Chuki Obiyo of Releases Report, 100 Things A Lover and A Seller Have in Common

Are there key elements of selling and loving? One innovative company, SalesReUp, has broken down the sales process into seven steps, and there are some similarities between the steps in the sales process and the stages of a love experience.

Lovers and Sellers have a few things in common.

According to a Women's Health Magazine report, the average woman will fall in love twice before settling down with the one she feels treats her the best. According to a McKinsey & Company report, 70% of buying experiences are based on how the customer feels they are being treated.

In a business relationship, nothing is accomplished until the customer buys what the seller is selling; and in a romantic relationship, nothing is consummated until one lover buys into what the other lover is feeling. Without that "meeting of the minds" between the two parties, the relationship is not fully activated yet- it is more like a "pre-relationship" (i.e. pre-loving, pre-selling).

For example, imagine a seller reporting that a purchase has been made without any agreement from the customer; or imagine a man saying that he's in a romantic relationship with a woman who has no idea about his feelings for her. Most reasonable people would agree that the aforementioned seller and lover are not being real. The concept of "pre-relationship" is interesting on three fronts.

First, it delineates the preparation steps that lovers and sellers take beforehand in order to make a relationship real. By "real", I mean the seller moves from making a sale "in his mind" (e.g. prospecting) to making an actual sale that he can record and report. In the case of lovers, making a relationship "real" means moving from having unexpressed feelings (e.g. daydreaming) to expressing your similar feelings for each other.

Second, the concept of pre-relationship is interesting because many of the things that you have to do before a relationship is fully activated are things that you have to do during the relationship (especially if you want a healthy relationship). For example, a company has to make time to address the needs of its prospective customers in much the same way that the company will have to make time to address the needs of these prospective customers once they become actual customers. Similarly, making time is both a currency for dating and for being in a romantic relationship.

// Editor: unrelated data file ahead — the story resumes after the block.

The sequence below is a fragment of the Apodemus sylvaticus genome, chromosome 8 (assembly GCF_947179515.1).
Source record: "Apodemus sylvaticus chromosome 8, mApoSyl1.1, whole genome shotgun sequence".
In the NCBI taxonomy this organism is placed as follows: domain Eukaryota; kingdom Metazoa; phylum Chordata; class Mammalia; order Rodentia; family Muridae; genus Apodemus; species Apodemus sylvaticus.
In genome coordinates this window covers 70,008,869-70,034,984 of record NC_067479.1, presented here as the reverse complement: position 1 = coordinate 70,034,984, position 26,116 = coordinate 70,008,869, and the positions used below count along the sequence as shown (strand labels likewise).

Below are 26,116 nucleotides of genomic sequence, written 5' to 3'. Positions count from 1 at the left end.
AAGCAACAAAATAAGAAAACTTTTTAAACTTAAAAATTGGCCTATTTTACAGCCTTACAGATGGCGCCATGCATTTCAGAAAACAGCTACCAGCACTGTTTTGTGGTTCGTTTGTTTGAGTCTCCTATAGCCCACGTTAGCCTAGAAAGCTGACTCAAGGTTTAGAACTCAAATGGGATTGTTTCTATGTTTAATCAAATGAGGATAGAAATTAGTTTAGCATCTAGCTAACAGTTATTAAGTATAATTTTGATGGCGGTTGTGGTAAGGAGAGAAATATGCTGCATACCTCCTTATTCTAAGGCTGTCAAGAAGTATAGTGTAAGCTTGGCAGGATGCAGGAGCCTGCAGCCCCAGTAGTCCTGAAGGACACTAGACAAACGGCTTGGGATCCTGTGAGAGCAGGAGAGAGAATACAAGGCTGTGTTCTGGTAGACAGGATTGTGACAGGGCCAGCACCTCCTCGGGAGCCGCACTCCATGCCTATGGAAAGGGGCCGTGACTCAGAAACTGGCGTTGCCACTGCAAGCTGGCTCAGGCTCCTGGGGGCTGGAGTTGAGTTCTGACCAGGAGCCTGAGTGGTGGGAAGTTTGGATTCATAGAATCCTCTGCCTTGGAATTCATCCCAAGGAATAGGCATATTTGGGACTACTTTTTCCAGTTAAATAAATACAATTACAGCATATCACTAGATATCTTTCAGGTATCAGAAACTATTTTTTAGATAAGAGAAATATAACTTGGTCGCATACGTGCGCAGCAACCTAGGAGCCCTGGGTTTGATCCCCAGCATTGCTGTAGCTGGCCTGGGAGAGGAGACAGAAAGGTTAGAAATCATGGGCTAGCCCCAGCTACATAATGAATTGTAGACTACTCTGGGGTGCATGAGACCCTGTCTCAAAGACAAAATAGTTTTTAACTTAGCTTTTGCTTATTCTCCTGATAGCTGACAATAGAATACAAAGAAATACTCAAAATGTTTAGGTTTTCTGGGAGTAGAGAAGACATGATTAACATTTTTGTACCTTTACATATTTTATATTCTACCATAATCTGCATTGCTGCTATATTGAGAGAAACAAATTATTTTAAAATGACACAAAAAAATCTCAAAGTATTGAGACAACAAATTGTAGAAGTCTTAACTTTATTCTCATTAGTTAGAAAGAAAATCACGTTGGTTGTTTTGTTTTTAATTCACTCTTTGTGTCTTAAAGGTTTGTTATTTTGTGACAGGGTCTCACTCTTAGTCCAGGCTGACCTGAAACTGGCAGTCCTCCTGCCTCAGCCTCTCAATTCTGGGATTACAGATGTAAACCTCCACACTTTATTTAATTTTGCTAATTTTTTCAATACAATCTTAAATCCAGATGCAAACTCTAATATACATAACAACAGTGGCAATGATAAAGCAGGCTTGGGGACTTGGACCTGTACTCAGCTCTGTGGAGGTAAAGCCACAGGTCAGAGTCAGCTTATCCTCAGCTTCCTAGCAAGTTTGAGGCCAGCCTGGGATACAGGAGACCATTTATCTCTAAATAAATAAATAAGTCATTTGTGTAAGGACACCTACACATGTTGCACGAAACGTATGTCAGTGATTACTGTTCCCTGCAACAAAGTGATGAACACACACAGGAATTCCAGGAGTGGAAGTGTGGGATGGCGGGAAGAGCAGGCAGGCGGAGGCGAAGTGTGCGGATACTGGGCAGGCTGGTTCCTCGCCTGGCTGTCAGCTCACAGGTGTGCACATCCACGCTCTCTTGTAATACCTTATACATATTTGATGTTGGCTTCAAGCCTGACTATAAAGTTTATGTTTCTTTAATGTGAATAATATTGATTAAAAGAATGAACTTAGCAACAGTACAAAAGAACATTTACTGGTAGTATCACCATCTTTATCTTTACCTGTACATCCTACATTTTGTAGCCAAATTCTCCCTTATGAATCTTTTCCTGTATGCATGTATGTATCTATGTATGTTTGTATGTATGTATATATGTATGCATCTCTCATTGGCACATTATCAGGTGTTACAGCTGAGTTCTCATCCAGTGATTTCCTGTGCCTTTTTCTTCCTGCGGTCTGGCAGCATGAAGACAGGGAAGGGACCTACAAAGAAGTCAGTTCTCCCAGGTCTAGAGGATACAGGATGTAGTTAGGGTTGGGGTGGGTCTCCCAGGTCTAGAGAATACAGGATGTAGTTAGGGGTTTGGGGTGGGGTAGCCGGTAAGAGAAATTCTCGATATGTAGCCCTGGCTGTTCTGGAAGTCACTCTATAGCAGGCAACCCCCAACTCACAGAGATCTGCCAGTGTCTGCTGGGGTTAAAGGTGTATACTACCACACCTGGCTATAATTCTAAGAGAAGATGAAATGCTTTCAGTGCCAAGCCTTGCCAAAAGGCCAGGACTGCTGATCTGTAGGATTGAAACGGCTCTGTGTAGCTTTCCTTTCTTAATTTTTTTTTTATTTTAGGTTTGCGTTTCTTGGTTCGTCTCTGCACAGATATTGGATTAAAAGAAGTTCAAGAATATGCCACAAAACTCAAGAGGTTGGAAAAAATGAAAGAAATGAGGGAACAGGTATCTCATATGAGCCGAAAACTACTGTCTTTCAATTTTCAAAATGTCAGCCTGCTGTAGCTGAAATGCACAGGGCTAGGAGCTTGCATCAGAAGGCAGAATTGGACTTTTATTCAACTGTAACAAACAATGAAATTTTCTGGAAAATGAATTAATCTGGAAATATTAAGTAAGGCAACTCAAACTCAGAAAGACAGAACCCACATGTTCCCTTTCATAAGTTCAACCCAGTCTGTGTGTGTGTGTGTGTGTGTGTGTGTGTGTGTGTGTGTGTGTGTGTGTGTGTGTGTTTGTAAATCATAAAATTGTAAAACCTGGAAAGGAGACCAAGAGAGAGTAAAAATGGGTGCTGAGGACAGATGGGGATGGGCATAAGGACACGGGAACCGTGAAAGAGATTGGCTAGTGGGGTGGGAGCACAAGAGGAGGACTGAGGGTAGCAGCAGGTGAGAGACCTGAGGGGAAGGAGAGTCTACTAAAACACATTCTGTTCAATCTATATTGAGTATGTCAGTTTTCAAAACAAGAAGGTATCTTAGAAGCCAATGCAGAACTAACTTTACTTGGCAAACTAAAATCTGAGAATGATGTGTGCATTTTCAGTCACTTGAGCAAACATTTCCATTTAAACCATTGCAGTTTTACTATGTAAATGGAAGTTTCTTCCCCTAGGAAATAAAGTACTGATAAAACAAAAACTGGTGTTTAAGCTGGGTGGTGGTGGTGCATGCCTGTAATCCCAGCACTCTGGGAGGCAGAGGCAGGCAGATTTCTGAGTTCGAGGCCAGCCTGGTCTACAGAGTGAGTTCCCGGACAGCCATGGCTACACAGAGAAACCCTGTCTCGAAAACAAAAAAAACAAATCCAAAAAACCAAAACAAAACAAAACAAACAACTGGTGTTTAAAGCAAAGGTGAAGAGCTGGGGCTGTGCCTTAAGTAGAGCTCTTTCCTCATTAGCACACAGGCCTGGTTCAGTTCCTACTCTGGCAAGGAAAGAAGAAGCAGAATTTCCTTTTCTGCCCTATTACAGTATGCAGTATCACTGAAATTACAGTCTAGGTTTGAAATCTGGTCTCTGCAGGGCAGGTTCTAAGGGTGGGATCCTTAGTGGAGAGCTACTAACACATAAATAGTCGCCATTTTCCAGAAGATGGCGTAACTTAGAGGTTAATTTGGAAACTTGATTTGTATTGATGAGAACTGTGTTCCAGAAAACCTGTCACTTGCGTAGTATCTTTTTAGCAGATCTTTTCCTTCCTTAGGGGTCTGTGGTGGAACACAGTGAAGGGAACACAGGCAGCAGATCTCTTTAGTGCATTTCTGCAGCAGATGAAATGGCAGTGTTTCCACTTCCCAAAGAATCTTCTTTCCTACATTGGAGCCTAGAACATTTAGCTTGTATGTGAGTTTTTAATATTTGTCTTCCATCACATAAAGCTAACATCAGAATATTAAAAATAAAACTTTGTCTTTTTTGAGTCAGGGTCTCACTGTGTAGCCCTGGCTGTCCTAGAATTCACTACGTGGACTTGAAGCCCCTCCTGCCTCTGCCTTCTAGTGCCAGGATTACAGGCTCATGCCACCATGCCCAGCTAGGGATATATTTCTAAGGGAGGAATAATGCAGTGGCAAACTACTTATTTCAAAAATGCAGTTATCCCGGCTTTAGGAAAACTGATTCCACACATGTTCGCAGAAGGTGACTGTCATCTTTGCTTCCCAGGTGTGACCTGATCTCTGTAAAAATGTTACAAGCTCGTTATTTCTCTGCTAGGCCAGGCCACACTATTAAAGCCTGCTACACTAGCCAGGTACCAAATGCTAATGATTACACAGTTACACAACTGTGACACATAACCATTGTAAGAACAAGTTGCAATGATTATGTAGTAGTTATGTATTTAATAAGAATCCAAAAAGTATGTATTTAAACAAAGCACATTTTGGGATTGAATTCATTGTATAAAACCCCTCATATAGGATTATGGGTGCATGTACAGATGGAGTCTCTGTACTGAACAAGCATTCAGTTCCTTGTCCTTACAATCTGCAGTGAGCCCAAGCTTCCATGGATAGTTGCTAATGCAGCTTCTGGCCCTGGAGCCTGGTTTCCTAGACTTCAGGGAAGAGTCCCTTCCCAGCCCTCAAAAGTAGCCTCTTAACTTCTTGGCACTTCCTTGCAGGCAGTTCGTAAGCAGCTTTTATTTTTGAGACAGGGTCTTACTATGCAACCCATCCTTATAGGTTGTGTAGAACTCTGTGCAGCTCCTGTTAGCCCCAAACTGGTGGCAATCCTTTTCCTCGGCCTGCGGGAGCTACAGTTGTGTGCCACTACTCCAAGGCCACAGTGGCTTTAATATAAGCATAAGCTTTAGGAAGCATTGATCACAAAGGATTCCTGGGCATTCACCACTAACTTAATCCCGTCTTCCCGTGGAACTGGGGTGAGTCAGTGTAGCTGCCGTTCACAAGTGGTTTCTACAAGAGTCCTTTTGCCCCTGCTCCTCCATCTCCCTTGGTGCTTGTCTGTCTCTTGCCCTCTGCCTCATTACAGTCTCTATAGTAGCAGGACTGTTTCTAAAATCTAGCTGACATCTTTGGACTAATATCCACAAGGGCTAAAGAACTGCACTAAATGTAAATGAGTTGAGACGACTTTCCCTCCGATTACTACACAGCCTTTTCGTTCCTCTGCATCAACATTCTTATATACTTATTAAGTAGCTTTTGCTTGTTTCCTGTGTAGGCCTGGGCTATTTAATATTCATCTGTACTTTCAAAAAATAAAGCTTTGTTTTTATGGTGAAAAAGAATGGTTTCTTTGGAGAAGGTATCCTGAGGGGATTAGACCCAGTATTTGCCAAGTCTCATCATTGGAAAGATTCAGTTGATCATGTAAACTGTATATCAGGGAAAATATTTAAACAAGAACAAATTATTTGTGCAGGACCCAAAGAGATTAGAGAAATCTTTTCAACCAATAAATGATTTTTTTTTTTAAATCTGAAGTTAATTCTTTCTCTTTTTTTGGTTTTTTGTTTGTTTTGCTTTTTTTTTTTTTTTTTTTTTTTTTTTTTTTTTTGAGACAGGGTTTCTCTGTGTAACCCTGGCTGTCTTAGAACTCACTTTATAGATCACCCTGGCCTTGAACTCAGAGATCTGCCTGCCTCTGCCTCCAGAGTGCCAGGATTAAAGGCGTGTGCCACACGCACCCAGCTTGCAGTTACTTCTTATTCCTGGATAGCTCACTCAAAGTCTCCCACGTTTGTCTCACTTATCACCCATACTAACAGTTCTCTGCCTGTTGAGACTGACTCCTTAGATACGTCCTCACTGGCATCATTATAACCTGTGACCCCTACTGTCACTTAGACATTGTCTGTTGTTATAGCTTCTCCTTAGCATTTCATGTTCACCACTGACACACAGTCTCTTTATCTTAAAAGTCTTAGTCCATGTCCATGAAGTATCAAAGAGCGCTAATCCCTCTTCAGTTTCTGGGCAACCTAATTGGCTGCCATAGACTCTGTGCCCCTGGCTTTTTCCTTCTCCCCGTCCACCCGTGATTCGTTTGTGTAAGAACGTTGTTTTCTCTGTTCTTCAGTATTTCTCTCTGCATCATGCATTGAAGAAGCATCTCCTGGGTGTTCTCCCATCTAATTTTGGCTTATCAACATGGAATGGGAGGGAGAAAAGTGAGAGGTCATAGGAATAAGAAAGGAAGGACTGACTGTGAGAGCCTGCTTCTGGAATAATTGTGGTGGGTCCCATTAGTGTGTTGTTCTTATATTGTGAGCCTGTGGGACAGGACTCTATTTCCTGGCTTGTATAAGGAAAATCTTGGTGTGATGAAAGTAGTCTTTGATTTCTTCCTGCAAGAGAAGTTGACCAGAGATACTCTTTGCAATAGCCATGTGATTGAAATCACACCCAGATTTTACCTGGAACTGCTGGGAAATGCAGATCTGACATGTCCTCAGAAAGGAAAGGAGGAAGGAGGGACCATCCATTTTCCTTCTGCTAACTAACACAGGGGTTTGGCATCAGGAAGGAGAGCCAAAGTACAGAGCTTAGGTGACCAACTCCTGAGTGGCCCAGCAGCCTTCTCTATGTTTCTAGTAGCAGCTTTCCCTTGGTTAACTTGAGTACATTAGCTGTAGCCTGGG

Third, the concept of pre-relationship is interesting because it means that loving and selling can each be broken down into distinct stages. Breaking an experience down into stages allows us to better understand the experience as a whole. Something happens before, during, and after. For the sake of good argumentation, it is fair to point out at this juncture that one key difference between the experience of loving and the experience of selling might be in the interpretation of the "after" stage. Things may happen "after-sale/post-selling" (e.g. great customer service) that are different-in-kind from "after-love/post-loving" activities. It's kind of hard to make yourself available for "services" of any kind after a romantic relationship ends (or at the very least, it's probably not advisable). However, an equally fair interpretation is to see selling as not over until the customer cancels service or returns product; so in that vein, customer service is still part of the sales process.

In fact, one innovative company, SalesReUp, has broken down the sales process into seven steps:
Find Need
Show Value
Plan the Close
Close the Sale
Sales Lifestyle

What do the following enterprises have in common: ExxonMobil, Oracle, Dell, Cbeyond, Boston Market, Vector Marketing, Williams Fried Chicken… Based on over 15 years of research in working with small, local businesses to large, global companies, the founders of SalesReUp have observed that selling has key ingredients that are present regardless of how selling is baked relative to company size, geography, or industry.

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